# How to preserve the main dimension when adding space between elements

I’ll ask simple, then explain why I need it. Here’s the idea – There are 2 squares and rectangles next to them (image below).

The height is 1.795 and their combined width is 5.795. If we add spacing between each element the dimensions for the height and width will be preserved (image below).

Also, the space between the squares is the same length as the space between each rectangle. Now, the snapping tool works well for preserving the main dimensions (shown in orange), but how can I make the spacing the same length between each element? Yeah, I can bevel them, but the squares are supposed to be identical as well as the rectangles. I need this for creating kitchen cabinets where the main dimensions are already defined. This is sort of a practice where I’ll get serious later on and make some money. There’s no overlapping edges in real life and I believe this is an essential feature for architectural visualization, such as: Desks, Cabinets, Objects next to\on top of each other etc. Is there a way to make this in blender? Any workaround will be appreciated :).

• I'm having a hard time understanding how this differs from your other question blender.stackexchange.com/questions/27055/… Commented Mar 15, 2015 at 17:50
• I can honestly say that the other question is not about making the spaces equal (vertically and horizontally). I understand that they look too similar and I'll update it (the image was not supposed to include drawers, sorry about that) Commented Mar 15, 2015 at 17:54

let's start from your exemple with those objects (i'll call them Base):

1st, we create objects (i'll say Spacers), they don't need to have geometry but giving them a shape make them visible and selectable. The important thing here is their origin, it has to be in the middle of the space between the objects we want to control.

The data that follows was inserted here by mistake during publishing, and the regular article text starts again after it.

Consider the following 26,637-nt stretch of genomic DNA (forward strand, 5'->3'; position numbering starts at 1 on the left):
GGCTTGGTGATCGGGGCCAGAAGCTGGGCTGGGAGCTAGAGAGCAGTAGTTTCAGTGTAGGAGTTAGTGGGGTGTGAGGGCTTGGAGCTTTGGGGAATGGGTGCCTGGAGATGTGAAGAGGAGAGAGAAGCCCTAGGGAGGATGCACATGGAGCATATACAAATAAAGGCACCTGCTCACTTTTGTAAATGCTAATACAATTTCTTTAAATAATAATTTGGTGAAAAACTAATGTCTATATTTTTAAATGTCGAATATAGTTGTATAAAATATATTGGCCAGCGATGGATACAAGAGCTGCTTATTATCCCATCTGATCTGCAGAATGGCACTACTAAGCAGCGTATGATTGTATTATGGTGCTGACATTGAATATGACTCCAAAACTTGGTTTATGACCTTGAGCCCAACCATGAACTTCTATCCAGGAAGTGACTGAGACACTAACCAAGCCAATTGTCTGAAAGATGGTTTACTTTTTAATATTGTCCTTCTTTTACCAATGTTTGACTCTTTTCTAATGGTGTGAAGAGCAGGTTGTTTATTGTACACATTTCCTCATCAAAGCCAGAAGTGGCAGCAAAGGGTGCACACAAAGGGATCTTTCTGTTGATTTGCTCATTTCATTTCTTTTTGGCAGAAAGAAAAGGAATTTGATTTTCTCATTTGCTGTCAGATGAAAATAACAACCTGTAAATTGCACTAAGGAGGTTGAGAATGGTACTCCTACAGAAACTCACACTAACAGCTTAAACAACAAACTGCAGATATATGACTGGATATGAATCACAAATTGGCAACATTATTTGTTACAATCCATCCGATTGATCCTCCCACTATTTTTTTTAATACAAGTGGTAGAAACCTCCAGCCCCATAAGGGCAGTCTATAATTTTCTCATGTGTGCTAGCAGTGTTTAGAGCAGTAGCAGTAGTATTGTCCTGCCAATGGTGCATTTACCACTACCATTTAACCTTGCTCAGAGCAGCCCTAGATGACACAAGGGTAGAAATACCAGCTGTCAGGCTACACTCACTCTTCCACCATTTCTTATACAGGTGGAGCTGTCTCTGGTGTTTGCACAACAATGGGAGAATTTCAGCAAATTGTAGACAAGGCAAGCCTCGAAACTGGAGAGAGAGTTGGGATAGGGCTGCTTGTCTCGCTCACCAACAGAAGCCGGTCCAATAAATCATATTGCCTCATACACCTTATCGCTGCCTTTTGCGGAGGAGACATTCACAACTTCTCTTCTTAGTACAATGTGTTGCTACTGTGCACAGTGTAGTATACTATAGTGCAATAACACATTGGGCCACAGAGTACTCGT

The horizontal Spacers on the right have to be rotated 90° on the Y axis in Object mode, because we'll use their local X axis.
Now select 1 of the Spacers RMB and the Base object touching it (in this order) Shift+RMB and enter Edit mode Tab. Select the face touching the Spacer, hit Spacebar to search for Hook to selected object, click it with LMB. Now your face is hooked to the spacer object. Get out of Edit mode Tab. You can move the spacer to check if the face is following as it should.

Repeat the same operations on every Spacers and their adjacent faces. There are 3 Base objects that needs to be hooked to the same spacer.

Now select the second Spacer, go in constraints tab and add a Copy Scale constraint. The Target has to be the 1st Spacer, the controller. Remove Y and Z axis, choose local space from in 2 Space menus. For this spacer, we'll use an Influence of 0.5. This is important because the concerned Base object will be affected by 2 spacers but the left Base object is affected by only 1, so the scale has to be 1/2.

This one needs an Influence of 1.
The selected Spacers have an influence of 0.5, the others have 1.

Now you can select the Controler Spacer and scale it on it's local X axis with S->X->X and all object should be modified to use the same space between them!

Here is the .blend file

• That's sort of what I need because the cabinets are not identical when scaled, as well as the drawers and that is a problem. Thanks for the Blend file, I learned something :) Commented Mar 15, 2015 at 18:32
• If it does I will :). Here's the problem - pasteall.org/pic/85270 Maybe they scale equally and I'm doing something wrong, but I need them to be equal. Commented Mar 15, 2015 at 18:41
• i see, i'll think about that Commented Mar 15, 2015 at 18:57
• That's exactly what I was looking for (the second file)! Can you briefly explain what you did, 'cause this is a sort of new to me. Thanks :) Commented Mar 15, 2015 at 19:53
• @Bithur please consider summarizing the steps taken, a new blend file might solve the issue in question, but might not help new users learn about the steps you took or the logic behind it.
– user1853
Commented Mar 15, 2015 at 23:47